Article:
Dr. Melanie Linn is evaluating a method to use high-dose stereotactic radiation therapy to treat hepatocellular carcinoma in dogs.

What is canine hepatocellular carcinoma (HCC)?
  • Hepatocellular carcinoma (HCC) is the most common cancer of the canine liver.
  • The majority of HCCs (~80 percent) are considered “massive” with a low rate of metastasis. The less common types of HCC, diffuse and nodular, have a much higher rate of metastasis with most cases spreading to other organs.
  • Often, biopsies are needed to diagnose an HCC. This typically will involve surgical, laparoscopic, or image-guided procedures to take a sample of the mass. Occasionally, an HCC can be diagnosed by a fine needle aspirate, but this is usually less successful.
What are the current treatment options for HCC?
  • Completely removing massive HCCs through surgery has the best prognosis for dogs, but for some patients, the cancer is too large to be safely removed.
  • For dogs where surgery is not an option and conservative treatment is pursued, the median survival time is nine months.
  • There is very limited research available on other methods for treating HCC in dogs.
How is stereotactic radiation used to treat HCC in people?
  • In human oncology, stereotactic radiation has become more common to treat both early stage and nonsurgical HCC. This typically involves between three and five high-dose radiation treatments delivered over the course of one week.
  • The American Society for Radiation Oncology task force evaluating radiation therapy for HCC strongly recommends respiratory management during treatment. This involves monitoring the movement of the liver while the patient is breathing to make sure the radiation remains on target with the cancer.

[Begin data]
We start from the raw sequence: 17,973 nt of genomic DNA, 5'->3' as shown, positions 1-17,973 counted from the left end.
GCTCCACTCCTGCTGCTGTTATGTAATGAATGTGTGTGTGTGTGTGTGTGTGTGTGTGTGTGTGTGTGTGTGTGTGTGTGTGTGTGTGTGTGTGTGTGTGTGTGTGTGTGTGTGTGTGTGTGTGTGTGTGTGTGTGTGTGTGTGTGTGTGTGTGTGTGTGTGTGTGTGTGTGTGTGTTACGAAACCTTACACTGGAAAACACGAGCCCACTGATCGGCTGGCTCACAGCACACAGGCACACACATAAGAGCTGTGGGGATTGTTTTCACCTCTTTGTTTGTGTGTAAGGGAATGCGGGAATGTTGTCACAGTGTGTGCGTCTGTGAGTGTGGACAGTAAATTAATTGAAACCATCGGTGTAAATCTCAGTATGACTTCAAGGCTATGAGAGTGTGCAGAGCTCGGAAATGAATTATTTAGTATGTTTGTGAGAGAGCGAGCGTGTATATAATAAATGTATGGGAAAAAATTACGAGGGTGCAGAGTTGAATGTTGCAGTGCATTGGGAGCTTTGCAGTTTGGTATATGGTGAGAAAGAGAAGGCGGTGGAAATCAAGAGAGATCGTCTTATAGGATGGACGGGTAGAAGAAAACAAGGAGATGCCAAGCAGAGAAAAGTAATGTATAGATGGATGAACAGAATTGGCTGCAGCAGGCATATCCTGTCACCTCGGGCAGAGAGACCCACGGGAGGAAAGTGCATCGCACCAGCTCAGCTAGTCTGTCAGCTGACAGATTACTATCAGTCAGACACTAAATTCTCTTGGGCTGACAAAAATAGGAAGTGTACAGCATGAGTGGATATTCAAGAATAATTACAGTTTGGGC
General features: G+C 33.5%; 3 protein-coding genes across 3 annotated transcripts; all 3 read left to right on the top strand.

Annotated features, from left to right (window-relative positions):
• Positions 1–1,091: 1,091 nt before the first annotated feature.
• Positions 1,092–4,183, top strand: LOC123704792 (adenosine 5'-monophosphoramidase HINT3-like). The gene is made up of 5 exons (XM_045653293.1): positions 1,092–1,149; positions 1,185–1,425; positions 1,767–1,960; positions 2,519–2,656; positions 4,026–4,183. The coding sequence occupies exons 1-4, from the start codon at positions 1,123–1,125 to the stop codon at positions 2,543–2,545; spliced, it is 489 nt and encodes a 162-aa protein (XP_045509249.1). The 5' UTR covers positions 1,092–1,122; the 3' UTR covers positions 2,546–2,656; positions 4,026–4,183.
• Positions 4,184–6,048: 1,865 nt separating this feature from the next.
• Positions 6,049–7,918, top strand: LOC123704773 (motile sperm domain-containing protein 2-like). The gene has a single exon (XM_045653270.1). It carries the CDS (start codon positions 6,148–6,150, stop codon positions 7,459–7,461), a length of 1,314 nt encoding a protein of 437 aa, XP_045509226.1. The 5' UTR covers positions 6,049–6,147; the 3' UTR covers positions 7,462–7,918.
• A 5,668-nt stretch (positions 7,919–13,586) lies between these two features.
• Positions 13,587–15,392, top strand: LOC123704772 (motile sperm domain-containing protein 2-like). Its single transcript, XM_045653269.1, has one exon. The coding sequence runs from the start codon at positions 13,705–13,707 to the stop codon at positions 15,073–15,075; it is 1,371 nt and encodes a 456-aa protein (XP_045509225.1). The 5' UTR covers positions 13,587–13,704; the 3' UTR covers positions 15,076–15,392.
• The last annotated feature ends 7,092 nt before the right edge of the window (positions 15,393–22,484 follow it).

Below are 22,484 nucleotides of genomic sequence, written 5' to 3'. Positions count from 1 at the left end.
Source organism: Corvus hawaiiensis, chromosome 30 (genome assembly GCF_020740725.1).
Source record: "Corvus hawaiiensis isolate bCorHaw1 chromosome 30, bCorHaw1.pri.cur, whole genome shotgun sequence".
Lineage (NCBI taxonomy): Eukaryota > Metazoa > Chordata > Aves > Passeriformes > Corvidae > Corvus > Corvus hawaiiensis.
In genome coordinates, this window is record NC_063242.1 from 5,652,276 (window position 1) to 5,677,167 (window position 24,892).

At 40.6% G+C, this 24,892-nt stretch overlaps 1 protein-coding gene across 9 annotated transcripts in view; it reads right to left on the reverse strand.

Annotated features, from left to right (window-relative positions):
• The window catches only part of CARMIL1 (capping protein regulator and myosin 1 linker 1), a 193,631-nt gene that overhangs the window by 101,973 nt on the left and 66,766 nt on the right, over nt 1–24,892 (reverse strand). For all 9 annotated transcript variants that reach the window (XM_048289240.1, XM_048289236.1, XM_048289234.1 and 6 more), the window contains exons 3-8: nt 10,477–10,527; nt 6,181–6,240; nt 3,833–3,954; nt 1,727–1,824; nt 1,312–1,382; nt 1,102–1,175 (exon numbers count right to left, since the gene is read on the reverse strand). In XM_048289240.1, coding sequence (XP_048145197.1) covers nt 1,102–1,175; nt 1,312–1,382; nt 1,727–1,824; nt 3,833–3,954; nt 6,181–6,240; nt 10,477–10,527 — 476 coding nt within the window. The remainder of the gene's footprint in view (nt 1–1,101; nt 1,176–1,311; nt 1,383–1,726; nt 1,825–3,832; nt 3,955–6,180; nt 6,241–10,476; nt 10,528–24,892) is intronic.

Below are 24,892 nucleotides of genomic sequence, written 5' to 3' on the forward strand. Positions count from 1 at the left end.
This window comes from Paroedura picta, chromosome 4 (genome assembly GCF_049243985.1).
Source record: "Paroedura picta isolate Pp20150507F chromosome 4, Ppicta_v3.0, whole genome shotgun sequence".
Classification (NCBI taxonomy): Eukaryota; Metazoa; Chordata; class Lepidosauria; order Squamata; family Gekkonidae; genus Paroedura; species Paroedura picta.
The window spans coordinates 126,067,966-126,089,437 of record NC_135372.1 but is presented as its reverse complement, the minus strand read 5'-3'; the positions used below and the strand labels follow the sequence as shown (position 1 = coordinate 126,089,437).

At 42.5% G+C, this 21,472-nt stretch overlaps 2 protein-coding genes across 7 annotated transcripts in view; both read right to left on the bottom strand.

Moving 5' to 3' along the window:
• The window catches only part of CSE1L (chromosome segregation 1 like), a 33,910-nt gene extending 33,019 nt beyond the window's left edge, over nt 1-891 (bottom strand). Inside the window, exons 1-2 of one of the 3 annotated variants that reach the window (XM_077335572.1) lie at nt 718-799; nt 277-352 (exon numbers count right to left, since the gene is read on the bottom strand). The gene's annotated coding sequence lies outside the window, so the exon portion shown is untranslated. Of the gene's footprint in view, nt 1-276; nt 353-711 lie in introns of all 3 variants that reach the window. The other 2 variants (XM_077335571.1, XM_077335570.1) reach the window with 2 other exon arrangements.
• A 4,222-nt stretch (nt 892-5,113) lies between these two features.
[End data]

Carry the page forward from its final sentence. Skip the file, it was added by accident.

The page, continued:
How will you use stereotactic radiation to treat canine HCC?
  • The initial aim of this clinical trial is to assess the overall safety and effectiveness of treating HCC in dogs with stereotactic radiation.
  • The second aim of this clinical trial is to assess the overall safety and effectiveness of a stereotactic radiation protocol that eliminates the need for advanced monitoring of the liver’s motion.
Could this research impact cancer treatment in people?

Liver cancer is the third leading cause of cancer-related deaths worldwide, with developing countries being overrepresented. Results of this study may benefit human radiation locations that lack advanced respiratory monitoring and allow more people to be treated.

What are the advantages of participating in this clinical trial?

Dog owners can benefit from significantly decreased costs of treatment and follow-up testing.

What are the requirements to enroll in the clinical trial?
  • Confirmed diagnosis of hepatocellular carcinoma – either by biopsy or fine needle aspirate
  • No previous radiation therapy of this tumor
  • Complete blood count (performed within past six weeks)
  • Blood chemistry panel (performed within past six weeks)
  • Thoracic radiographs (or other thoracic imaging, performed within past six weeks)

How it works: